|"Wallace Chan Dream Light Water" is now available in the US. It contains 86 of his sculptural jewels in extreme close-ups and in their actual size|
It’s my belief that 100 years from now Wallace Chan won’t be known as a jeweler or jewelry artist, but simply as an artist. He will be considered among the best of his time, if not longer. That his groundbreaking gem carving and faceting techniques and his jewelry making skills will be taught at art schools and gemology schools around the world.
The China native and now Hong Kong-based jewelry artist who grew up in extreme poverty is already successful beyond his wildest imagination among the most elite in the world in money and taste. His notoriety will likely grow with the January 28 release of the book “Wallace Chan Dream Light Water,” designed to open up the process of his techniques to the public.
|Wallace Chan with Sarah Coffin, a curator at Cooper Hewitt Museum (left) and Cherry Rao|
On the day of the book’s release Chan gave a lecture at the Cooper Hewitt, Smithsonian Design Museum in New York. The book contains photographs of 86 of his sculptural jewels in extreme close-ups and in their actual size. Even at $280 each, the museum’s allotment of the 380-page tome sold out before Chan took the stage.
Chan discussed his quest for knowledge even though he was too poor to receive a formal education.
“I started from reading books I could not understand to wanting books I could not afford and today I have made a book of my own,” Chan told an audience of jewelry and art professionals and enthusiasts at Cooper Hewitt. “I have met a lot of challenges along the way.”
From concept to publishing, the book took seven years to make, Chan told the audience, or as he told me previously, “nothing comes easy” for him.
|Vividity brooch centered with a rare elbaite tourmaline|
Chan also brought one of his more famous creations with him as an exhibit for the event: “Vividity,” a colorful brooch centered with a rare elbaite tourmaline.
Chan told me in October when he first came to New York to promote the book that he chose to photograph the jewels in extreme detail in order to reveal the techniques he uses so others can learn from them—such as his use of gems as prongs instead of metal, how he manipulates precious metals, and his approach to faceting jade.
“Books are just like jewelry,” Chan told the audience through his editor and translator, Cherry Rao. “They are embodiments of human cultures and emotions. With this book I hope to show you a world that you cannot see—a micro world of jewelry where you can find the hidden truth, goodness and beauty in the gemstone and the craftsmanship.
|A close-up view of the Now and Always necklace featuring the "Wallace Cut"|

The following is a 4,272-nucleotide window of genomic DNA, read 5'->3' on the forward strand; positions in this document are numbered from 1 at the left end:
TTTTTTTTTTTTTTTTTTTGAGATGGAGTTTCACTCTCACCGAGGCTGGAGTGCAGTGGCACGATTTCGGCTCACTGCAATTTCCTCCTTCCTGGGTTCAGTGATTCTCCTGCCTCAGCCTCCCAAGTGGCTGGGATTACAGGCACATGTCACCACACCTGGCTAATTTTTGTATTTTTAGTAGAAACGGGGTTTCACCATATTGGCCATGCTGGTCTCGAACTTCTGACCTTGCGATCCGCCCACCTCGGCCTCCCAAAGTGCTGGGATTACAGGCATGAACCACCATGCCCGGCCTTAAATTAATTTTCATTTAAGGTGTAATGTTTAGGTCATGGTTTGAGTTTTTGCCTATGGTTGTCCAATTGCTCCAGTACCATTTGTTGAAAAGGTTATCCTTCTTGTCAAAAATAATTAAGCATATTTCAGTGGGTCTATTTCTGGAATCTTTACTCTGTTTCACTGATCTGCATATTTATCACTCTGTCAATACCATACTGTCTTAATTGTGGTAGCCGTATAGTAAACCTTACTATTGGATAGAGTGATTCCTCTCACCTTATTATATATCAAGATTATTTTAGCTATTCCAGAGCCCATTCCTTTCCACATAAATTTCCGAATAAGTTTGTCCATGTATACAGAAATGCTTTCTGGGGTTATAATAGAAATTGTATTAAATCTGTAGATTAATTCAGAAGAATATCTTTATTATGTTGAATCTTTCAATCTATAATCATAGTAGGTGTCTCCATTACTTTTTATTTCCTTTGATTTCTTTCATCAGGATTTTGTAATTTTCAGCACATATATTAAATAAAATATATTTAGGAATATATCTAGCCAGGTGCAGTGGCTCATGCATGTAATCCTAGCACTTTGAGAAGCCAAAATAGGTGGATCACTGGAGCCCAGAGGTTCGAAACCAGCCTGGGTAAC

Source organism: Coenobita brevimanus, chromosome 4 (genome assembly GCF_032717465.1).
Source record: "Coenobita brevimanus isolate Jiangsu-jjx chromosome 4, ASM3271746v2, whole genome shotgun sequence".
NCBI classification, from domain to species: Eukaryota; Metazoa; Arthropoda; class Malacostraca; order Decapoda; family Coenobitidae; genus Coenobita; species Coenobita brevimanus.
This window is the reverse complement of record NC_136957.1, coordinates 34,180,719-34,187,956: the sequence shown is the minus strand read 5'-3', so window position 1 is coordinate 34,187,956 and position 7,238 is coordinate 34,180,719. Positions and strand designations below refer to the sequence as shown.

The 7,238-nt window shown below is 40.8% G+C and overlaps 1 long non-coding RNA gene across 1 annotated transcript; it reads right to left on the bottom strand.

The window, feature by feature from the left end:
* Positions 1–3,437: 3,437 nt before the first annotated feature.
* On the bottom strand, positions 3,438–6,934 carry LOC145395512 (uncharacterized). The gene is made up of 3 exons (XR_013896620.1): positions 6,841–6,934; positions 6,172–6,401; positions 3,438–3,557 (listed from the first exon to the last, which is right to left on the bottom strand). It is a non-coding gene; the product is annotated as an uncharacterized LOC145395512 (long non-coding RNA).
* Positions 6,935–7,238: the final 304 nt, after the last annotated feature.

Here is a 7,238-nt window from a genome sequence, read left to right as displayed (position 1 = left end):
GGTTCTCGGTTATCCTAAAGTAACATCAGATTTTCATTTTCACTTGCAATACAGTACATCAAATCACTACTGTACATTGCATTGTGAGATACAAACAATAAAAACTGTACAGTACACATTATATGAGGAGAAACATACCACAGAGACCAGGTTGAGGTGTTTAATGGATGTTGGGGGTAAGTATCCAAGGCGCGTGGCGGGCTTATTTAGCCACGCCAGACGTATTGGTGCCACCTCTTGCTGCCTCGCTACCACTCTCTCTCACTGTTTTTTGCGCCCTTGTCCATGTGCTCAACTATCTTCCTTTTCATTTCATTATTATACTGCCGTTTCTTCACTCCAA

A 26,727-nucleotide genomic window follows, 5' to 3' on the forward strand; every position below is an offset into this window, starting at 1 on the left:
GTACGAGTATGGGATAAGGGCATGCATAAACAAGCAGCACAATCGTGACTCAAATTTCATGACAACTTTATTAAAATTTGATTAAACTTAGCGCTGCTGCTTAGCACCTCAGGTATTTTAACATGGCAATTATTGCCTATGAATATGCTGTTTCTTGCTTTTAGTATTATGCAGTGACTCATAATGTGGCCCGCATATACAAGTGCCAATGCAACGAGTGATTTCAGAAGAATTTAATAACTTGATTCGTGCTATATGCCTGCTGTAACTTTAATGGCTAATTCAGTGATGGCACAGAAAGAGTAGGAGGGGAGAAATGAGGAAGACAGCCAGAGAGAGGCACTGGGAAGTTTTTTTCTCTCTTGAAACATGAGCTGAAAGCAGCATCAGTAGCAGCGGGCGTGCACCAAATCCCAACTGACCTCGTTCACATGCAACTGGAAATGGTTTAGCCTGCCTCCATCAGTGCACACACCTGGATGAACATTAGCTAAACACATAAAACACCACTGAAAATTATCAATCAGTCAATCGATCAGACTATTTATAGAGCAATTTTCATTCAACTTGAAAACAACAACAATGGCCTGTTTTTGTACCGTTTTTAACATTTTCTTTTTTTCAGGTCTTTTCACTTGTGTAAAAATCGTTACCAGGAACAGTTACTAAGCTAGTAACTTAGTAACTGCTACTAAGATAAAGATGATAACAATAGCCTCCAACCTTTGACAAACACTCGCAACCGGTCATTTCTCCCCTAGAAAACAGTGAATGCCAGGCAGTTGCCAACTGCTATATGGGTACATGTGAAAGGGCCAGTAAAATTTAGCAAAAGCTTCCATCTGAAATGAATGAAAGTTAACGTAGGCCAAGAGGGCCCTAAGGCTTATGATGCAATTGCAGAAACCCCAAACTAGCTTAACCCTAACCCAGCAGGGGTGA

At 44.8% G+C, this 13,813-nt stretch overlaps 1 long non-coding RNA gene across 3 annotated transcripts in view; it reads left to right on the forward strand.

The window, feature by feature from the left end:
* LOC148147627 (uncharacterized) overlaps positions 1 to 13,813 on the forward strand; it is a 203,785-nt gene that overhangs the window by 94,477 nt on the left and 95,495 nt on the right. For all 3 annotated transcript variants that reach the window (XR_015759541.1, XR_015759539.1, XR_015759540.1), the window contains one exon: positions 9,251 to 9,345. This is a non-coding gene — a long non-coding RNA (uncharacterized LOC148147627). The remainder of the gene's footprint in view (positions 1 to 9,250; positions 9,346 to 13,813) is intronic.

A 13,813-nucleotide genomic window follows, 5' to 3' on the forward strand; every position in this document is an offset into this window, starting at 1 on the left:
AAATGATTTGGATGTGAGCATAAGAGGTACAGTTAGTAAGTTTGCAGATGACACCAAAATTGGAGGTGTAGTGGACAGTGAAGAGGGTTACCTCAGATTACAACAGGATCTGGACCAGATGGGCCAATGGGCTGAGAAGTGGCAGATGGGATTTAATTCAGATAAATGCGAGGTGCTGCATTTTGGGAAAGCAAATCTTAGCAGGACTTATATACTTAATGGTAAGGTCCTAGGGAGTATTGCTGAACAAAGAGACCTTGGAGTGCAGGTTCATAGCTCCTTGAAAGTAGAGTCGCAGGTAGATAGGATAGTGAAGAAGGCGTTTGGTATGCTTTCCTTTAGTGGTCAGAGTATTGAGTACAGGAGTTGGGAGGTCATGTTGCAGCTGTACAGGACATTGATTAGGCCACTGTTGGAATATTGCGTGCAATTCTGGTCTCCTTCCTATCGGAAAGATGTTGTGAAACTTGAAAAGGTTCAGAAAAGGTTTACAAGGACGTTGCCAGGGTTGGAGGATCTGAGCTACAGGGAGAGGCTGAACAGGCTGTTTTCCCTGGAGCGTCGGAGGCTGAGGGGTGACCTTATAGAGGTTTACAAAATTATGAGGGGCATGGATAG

The book cover is a photograph of his most famous gem carving technique: The Wallace Cut, where he creates a reverse image in the back of a gem using cameo and intaglio carving techniques that result in a multiple-dimensional trompe l’oeil effect when seen from the front of the gem.
“On the front you can see five faces but actually I only carved one face at the back of the stone and the four more faces you see are actually the result of reflections that was created by precise calculations and faceting,” Chan said.
|A close-up view of the Fluttery Ragtime Brooch|
“It was reverse thinking combined with reverse carving motions. What you see on the right I actually carved on the left and what you see that is deep inside the stone was actually carved shallowly and by design.”
|A full view of the Fluttery Ragtime Brooch|
It took Chan two and a half years to master this approach to jewelry carving, which he first revealed in 1987, and another six months to build the tools, which include dentist instruments adapted for gem carving. He then had to carve while the gem was submerged in water because the carving tools generated too much heat that could damage or crack the gem. Not to mention burn his hands.
|An extreme close up view of Parure Plum Flowers in Snow|
“As I was carving in water it meant I could not see the details so I was doing the carving stroke by stroke,” he told the audience. “I had to carve one line and then I had to take it out of the water and check it to see if it is okay. I put it back down into the water to do another stroke. It was a long process but I entered a stage where my eyes, my heart my hands were moving as one. By that time I could carve in the water for two or three minutes without looking or checking.
“It was the craziest period in my life. At that time I was completely lost in the magic of light and shadow.”
|A full view of the Fluttery Ragtime Brooch|
Chan’s reputation transcends jewels and goes into art. He is a sculptor by training and still creates many traditional works of sculpture as well as large glass etchings. Sarah Coffin, a curator at Cooper Hewitt who led the lecture, asked Chan about his artistic approach to his jewelry designs.
“Painters use paint, musicians use notes and I use gemstones to create,” Chan said. “Jewelry is the same as paintings or music. It is a form of expression in art. For more than four decades gemstones have been the most important language I use to communicate with nature and the universe. The carvings, sculptured gemstone cuttings or jewelry creations use gemstones as my medium … and through creation I become one with nature.”
|Heart in Bloom brooch|
The book, Wallace Chan Dream Light Water,” published by Rizzoli, is co-written by Juliet de La Rochefoucauld, a gemologist, jewelry historian, author and lecturer. The 380-page 11-in. by 15-in. book contains 260 color photographs and illustrations. It retails for $280. Demand has already proven to be strong as the allotment at the Cooper-Hewitt museum sold out during Chan’s lecture Thursday.
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